The Fed Threads the Needle, for Now

CreditLeah Millis/Reuters

Heading into their policy decision and news conference Wednesday, there were a lot of ways Federal Reserve officials could have messed things up.

One possibility was a repeat of the meeting in December, when markets judged Chairman Jerome Powell and the Fed to be oblivious about negative forces building in the markets and in the global economy, and sold off precipitously over the next days.

But the opposite risk was present as well — that out of fear of repeating the December episode, Mr. Powell would exhibit too much of a hair-trigger reaction to recent signs of a slowdown in inflation pressures and industrial activity. If those turn out to be false alarms, a rate cut now would be counterproductive by signaling pessimism and making the Fed look jittery and perhaps even overly influenced by President Trump’s threats to try to demote Mr. Powell over interest rate policy.

The early evidence is that the Fed successfully steered between both those shoals.

It left interest rates unchanged (currently at a target range of 2.25 percent to 2.5 percent.). But it signaled in characteristic central bank-speak that it would probably cut them later in the year if current patterns continued. In particular, rates are likely to be cut if it turns out that the drops in both medium- and longer-term interest rates in the last few weeks weren’t just a false signal, but a useful prediction that the world economy was slowing meaningfully.

Mr. Powell said as much, but it’s also evident in the policymakers’ projections. In March, for example, the median Fed official expected the main interest rate target to be at 2.6 percent at the end of next year; now the forecast stands at 2.1 percent for that time period.

In effect, Fed officials are indicating they think it’s pretty likely they will need to cut rates, but are waiting for more evidence.

The relatively muted reaction of financial markets suggests that Wall Street viewed the move as appropriately balanced. The stock market was up, but only a little, which helps reduce the sense the Fed is just acting to prop up stocks, while bond yields fell further as markets became more confident that rate cuts were on the way.

So in terms of the narrow goal of getting through Wednesday without either markets falling apart or the Fed’s credibility being shredded, it was a good day for Mr. Powell.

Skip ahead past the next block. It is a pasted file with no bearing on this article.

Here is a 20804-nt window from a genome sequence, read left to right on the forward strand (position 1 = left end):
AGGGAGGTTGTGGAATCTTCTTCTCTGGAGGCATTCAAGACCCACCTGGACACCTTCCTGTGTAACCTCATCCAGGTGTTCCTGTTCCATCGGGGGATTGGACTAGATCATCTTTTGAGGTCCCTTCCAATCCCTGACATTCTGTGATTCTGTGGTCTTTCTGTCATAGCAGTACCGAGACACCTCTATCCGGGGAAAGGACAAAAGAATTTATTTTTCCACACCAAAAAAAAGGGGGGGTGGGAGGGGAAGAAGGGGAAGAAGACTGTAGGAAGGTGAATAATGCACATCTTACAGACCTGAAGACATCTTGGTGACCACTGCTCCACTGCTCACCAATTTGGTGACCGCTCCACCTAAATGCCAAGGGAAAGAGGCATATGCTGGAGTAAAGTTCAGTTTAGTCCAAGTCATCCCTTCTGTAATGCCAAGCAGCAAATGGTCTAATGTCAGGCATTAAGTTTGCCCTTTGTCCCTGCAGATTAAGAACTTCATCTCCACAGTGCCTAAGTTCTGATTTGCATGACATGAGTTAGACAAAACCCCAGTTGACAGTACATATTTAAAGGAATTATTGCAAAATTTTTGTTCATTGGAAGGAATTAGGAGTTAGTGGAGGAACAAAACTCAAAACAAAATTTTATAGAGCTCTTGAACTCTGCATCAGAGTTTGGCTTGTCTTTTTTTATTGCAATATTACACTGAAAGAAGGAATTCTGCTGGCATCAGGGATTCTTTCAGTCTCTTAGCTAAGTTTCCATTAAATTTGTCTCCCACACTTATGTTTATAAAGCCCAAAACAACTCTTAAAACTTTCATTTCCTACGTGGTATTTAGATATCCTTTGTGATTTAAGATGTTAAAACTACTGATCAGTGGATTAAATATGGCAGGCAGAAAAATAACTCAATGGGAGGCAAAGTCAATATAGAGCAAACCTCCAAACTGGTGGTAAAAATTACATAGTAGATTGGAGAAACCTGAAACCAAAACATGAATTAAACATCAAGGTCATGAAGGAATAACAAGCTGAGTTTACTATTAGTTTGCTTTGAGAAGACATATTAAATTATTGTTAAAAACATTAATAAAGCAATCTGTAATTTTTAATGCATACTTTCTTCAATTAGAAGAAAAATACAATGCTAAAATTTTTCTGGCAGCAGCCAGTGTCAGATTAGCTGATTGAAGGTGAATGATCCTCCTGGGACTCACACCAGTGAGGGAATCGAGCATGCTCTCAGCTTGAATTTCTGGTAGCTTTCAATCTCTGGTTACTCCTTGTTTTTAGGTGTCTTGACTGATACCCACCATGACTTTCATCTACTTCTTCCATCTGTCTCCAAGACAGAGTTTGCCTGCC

But the flip side of that is that some lingering questions have been put off to another day.

Deciding to wait for more evidence is a decision, too. Waiting might buy the Fed more time to make sure it’s getting the decision right, but at the cost of losing the opportunity to show it is aggressive and willing to get ahead of a potentially serious problem.

Put differently, if you wait until there is completely compelling evidence of an economic shift before doing something about it, you’re probably too late.

On the other hand, if the Fed later judges that the recent bad news really was just a temporary blip and that rate cuts were actually not needed, they will face the reality of rate cuts even more baked into the prices of Treasury bonds. It would be a doozy of an adjustment to bring them into alignment. If the sharp drop in rates that has taken place since November were to reverse quickly, it could cause huge damage to interest-sensitive sectors like housing and automobiles.

Two-year Treasury notes are currently yielding 1.75 percent, while the short-term federal funds rate is at around 2.4 percent. That’s a lot of interest-rate cutting priced into financial markets at a time the Fed seems to want to go slow.

Mr. Powell was asked at the news conference about academic research suggesting that when interest rates are near zero, a central bank actually should be more aggressive, rather than less, about cutting rates in the event of a slump — to maintain credibility that it will not let deflation take hold.

He acknowledged the idea behind that work, saying that “an ounce of prevention is worth a pound of cure,” but declined to connect it to what exactly the Fed might do in the current circumstance. “I don’t know what that means in terms of the size of a particular rate cut going forward,” he said.

So did the Fed get it right Wednesday with the balanced, nuanced approach Mr. Powell chose? The answer is: Ask in a few months.

What do you think?

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